Item Details

The Prominence of Tense, Aspect, and Mood [electronic resource]

Shankara Bhat, D. N; Ebook Central - Academic Complete
Format
EBook; Book; Online
Published
Ipswich : Ebsco Publishing
Language
English
ISBN
9789027298737, 9027298734 (E-Book)
Summary
Annotation
Description
Mode of access: World wide Web.
Logo for Copyright Not EvaluatedCopyright Not Evaluated
Technical Details
  • Access in Virgo Classic

  • LEADER 02334nam a22003012 4500
    001 u7178035
    003 SIRSI
    005 20170608061650.0
    006 m d
    007 cr n
    008 101101nuuuuuuuumau s|||||||| ||eng|d
    020
      
      
    a| 9789027298737
    020
      
      
    a| 9027298734 (E-Book) c| USD 158.00 Retail Price (Publisher) 9| Active Record
    035
      
      
    a| (WaSeSS)ssj0000283189
    037
      
      
    b| 00326058
    040
      
      
    a| BIP US d| WaSeSS
    050
      
    0
    a| P281.S49 1999
    100
    1
      
    a| Shankara Bhat, D. N. e| Author
    245
    1
    4
    a| The Prominence of Tense, Aspect, and Mood h| [electronic resource]
    260
      
      
    a| Ipswich : b| Ebsco Publishing
    520
    8
      
    a| Annotation b| The book puts forth an exciting hypothesis for the typologist. Its major claim is that languages can generally be regarded as belonging to a tense-prominent, aspect-prominent or mood-prominent language type. This grouping can be based upon the relative prominence that languages attach to one or the other of the three verbal categories, namely tense, aspect and mood, by grammaticalizing the chosen category to a greater degree than others, and by making it more obligatory, more systematic and more pervasive than others. The grouping, however, involves a gradation, as is indeed the case with other typological groupings, with some languages manifesting the relevant characteristic more strikingly than others. There are several characteristics that can be correlated with the relative prominence that languages attach to verbal categories. For example, tense-prominent languages tend to have mostly active but not stative verbs. They also tend to keep adjectives as a distinct category, or group them with nouns but not with verbs. Verbal forms used for foregrounding generally belong to the most prominent verbal category. These and other similar correlations make this typological classification worth pursuing. The book also contains a descriptive study of the three verbal categories.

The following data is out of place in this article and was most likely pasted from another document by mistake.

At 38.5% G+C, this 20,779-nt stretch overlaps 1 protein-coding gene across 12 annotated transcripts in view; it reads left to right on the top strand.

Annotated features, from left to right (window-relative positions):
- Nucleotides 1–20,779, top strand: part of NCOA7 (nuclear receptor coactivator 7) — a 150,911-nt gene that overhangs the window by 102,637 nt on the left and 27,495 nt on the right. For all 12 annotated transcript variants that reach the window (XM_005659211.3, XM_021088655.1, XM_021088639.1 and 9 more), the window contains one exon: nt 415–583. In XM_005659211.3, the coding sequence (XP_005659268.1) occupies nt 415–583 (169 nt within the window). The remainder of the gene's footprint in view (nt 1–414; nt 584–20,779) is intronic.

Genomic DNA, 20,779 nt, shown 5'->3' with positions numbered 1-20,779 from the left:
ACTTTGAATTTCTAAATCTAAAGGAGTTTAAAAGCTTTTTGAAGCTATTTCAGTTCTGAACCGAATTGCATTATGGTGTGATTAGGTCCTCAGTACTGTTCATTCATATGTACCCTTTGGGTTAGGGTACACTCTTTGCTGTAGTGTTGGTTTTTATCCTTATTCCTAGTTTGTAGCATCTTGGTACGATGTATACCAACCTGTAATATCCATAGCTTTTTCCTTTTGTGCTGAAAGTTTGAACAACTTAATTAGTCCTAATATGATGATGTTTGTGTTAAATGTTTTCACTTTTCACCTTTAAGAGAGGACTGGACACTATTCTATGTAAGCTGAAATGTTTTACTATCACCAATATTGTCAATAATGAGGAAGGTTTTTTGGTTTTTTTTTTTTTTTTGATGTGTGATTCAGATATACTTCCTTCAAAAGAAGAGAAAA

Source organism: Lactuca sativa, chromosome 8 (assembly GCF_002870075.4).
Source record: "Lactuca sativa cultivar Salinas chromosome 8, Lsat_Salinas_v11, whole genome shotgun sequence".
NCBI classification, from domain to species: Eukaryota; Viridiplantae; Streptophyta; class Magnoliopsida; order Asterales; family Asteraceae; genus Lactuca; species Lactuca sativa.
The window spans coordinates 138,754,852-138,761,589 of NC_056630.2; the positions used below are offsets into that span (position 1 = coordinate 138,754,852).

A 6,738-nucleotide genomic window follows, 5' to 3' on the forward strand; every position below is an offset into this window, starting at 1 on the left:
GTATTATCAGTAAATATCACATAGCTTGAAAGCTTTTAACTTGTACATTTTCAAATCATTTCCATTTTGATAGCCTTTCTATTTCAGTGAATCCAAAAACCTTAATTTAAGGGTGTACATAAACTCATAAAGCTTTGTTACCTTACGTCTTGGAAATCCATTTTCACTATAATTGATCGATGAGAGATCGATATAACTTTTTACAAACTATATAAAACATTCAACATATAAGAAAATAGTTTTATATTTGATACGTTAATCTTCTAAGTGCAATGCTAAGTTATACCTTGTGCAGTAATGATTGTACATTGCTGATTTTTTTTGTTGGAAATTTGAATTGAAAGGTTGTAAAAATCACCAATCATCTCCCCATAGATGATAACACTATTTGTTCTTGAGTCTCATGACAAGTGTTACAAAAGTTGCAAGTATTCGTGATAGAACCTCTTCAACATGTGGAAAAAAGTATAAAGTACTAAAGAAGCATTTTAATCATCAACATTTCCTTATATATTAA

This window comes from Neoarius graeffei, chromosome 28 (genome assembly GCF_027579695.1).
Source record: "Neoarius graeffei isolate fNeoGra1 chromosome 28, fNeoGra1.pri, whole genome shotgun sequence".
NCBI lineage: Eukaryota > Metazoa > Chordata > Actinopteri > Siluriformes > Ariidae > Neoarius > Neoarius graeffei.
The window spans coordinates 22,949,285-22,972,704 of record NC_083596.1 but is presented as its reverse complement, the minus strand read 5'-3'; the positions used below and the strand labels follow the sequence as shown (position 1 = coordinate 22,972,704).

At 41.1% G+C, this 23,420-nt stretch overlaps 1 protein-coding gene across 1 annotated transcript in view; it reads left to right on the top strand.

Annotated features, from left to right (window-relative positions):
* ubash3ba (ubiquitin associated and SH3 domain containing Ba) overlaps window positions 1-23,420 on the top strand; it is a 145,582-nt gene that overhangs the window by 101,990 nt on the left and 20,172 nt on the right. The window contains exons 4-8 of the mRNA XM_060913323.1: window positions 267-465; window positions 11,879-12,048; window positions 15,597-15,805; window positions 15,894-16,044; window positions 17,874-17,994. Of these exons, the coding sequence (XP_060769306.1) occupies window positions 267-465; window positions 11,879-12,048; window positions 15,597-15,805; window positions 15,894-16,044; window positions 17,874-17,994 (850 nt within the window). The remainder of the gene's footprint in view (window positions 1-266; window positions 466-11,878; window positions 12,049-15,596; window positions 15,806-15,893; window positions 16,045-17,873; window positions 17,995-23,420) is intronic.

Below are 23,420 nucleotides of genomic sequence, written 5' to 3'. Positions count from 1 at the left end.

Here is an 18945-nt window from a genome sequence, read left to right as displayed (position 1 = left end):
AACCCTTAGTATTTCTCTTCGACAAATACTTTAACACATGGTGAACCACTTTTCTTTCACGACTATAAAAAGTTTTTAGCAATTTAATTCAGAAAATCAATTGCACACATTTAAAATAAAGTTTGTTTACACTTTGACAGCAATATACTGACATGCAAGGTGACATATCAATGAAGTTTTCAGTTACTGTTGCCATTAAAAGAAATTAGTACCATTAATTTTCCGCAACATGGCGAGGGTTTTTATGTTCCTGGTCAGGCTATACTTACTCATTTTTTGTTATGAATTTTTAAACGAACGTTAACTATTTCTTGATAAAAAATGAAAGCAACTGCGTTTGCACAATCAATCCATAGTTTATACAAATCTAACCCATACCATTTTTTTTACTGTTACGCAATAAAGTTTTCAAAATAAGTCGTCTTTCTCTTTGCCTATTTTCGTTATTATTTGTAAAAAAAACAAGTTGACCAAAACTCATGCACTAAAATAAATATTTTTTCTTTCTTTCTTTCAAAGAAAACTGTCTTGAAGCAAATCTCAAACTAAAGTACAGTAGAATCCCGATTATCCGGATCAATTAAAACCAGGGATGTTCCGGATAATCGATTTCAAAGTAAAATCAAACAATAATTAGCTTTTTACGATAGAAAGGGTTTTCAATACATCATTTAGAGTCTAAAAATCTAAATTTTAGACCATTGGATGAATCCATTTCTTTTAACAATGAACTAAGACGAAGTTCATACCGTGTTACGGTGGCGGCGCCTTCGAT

538
      
      
    a| Mode of access: World wide Web.
    655
      
    0
    a| Electronic books.
    710
    2
      
    a| Ebook Central - Academic Complete
    856
    4
    0
    u| http://RE5QY4SB7X.search.serialssolutions.com/?V=1.0&L=RE5QY4SB7X&S=JCs&C=TC0000283189&T=marc
    596
      
      
    a| 1
    999
      
      
    a| XX(7178035.1) w| WEB i| 7178035-1001 l| INTERNET m| UVA-LIB t| INTERNET

Availability

Google Preview

Read Online